After a decade in jail, Roseanne Catt is still waiting to have her say in court, writes Wendy Bacon.
A woman who served 10 years in jail for stabbing and threatening to kill her ex-husband will continue to fight to clear her name, despite losing financial backing from the State Government.
Roseanne Catt in jail. Photo: Andrew Taylor
The NSW Attorney-General, Bob Debus, asked the NSW Court of Appeal in mid-2001 to examine the conviction of Roseanne Catt for the offences against Barry Catt. She was convicted in 1991 and served 10 years of a 12-year sentence. She was released after a Queensland businessman alleged that a former NSW detective, Peter Thomas, had admitted planting a gun on her.
This week Legal Aid withdrew financial support for Ms Catt, and Mr Debus refused to commit State Government funding. The Attorney-General usually funds inquiries that it instigates.
Mr Thomas, who was the policeman in charge of the Roseanne Catt case, is expected to be the first witness in the inquiry before Justice Thomas Davidson on Monday. The inquiry is due to consider fresh evidence, much of which has emerged since Catt's release in August 2001.
In September, the NSW Legal Aid Commission wrote to Ms Catt's law firm, Brock and Partners, saying it would fund preparation and presentation of the appeal.
But on January 6, the commission reversed its decision, saying it was outside its guidelines.
Brock and Partners solicitor Kevin Rogers wrote to the Attorney-General: "It is of grave concern ... that after considerable efforts to date in preparing this matter for hearing to enable our client to ultimately obtain justice both your office and NSW Legal Aid have refused to provide further funding in this matter."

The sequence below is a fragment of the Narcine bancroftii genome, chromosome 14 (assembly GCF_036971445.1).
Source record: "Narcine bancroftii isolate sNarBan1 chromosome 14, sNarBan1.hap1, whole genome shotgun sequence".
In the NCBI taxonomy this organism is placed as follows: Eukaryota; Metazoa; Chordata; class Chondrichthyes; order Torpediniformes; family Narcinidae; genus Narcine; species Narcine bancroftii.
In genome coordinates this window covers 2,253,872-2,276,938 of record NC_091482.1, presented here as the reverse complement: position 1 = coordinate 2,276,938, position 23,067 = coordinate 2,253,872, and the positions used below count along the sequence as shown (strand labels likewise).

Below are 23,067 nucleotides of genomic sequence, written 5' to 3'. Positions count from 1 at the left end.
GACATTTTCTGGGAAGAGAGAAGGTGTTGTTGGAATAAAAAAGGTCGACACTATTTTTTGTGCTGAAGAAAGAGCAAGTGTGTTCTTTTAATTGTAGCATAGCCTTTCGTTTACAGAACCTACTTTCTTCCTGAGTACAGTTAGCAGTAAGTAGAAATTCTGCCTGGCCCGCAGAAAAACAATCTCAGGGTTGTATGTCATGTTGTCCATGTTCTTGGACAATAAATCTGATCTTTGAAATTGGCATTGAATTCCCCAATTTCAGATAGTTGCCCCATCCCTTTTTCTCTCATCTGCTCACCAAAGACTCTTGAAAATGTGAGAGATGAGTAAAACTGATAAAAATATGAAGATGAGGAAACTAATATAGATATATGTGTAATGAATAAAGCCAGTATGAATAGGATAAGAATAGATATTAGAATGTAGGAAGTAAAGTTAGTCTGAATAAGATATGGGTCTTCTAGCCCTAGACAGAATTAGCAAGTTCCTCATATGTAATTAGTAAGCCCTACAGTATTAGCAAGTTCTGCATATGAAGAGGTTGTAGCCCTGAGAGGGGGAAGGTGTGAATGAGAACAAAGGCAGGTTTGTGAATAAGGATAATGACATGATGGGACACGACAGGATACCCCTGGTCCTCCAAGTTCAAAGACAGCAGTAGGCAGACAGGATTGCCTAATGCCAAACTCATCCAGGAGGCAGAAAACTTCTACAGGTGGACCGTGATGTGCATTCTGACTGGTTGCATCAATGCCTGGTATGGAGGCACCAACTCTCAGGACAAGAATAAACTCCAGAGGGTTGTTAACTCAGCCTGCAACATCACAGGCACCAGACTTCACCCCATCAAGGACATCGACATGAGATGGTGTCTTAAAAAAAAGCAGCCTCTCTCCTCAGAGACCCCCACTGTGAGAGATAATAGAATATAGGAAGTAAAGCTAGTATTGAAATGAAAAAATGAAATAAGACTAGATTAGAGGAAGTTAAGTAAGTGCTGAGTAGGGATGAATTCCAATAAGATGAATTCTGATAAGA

On Thursday, a spokesperson for Mr Debus said: "We are seeking fresh submissions with a view to investigating the provision of special funding. It is likely that the hearing date [February 3] will have to be vacated."
But Mr Rogers said he had already sent both the commission and the Attorney-General's Department further detailed explanations of funding requirements.
Ms Catt now says she will not seek an adjournment under any circumstances. "I cannot believe this further injustice. The Crown has spent millions to convict and imprison me for 10 years. Now they deny me money for a lawyer and money needed to subpoena crucial witnesses. But I have waited so long for this day that I will be continuing even if I have to represent myself."
Ms Catt's barrister, Andrew Martin, has agreed to appear in court unpaid next week to examine witnesses called by the Crown while Brock and Partners continues to seek funding to present its own case.
On Monday Mr Martin will cross-examine Mr Thomas about allegations that he planted a gun on Ms Catt and that he threatened witnesses who would have otherwise appeared for her. Mr Thomas will also be cross-examined about evidence he has given in other cases about the circumstances in which he left the police force in 1991.
Brock and Partners has prepared subpoenas for its witnesses including two who Mr Martin told Justice Davidson last week "feared for their safety".
But without funding to cover the defence witness expenses, the subpoenas cannot be served.
"I feel this is just another example of where those responsible do everything in their power to stop the truth from coming out," says Ms Catt.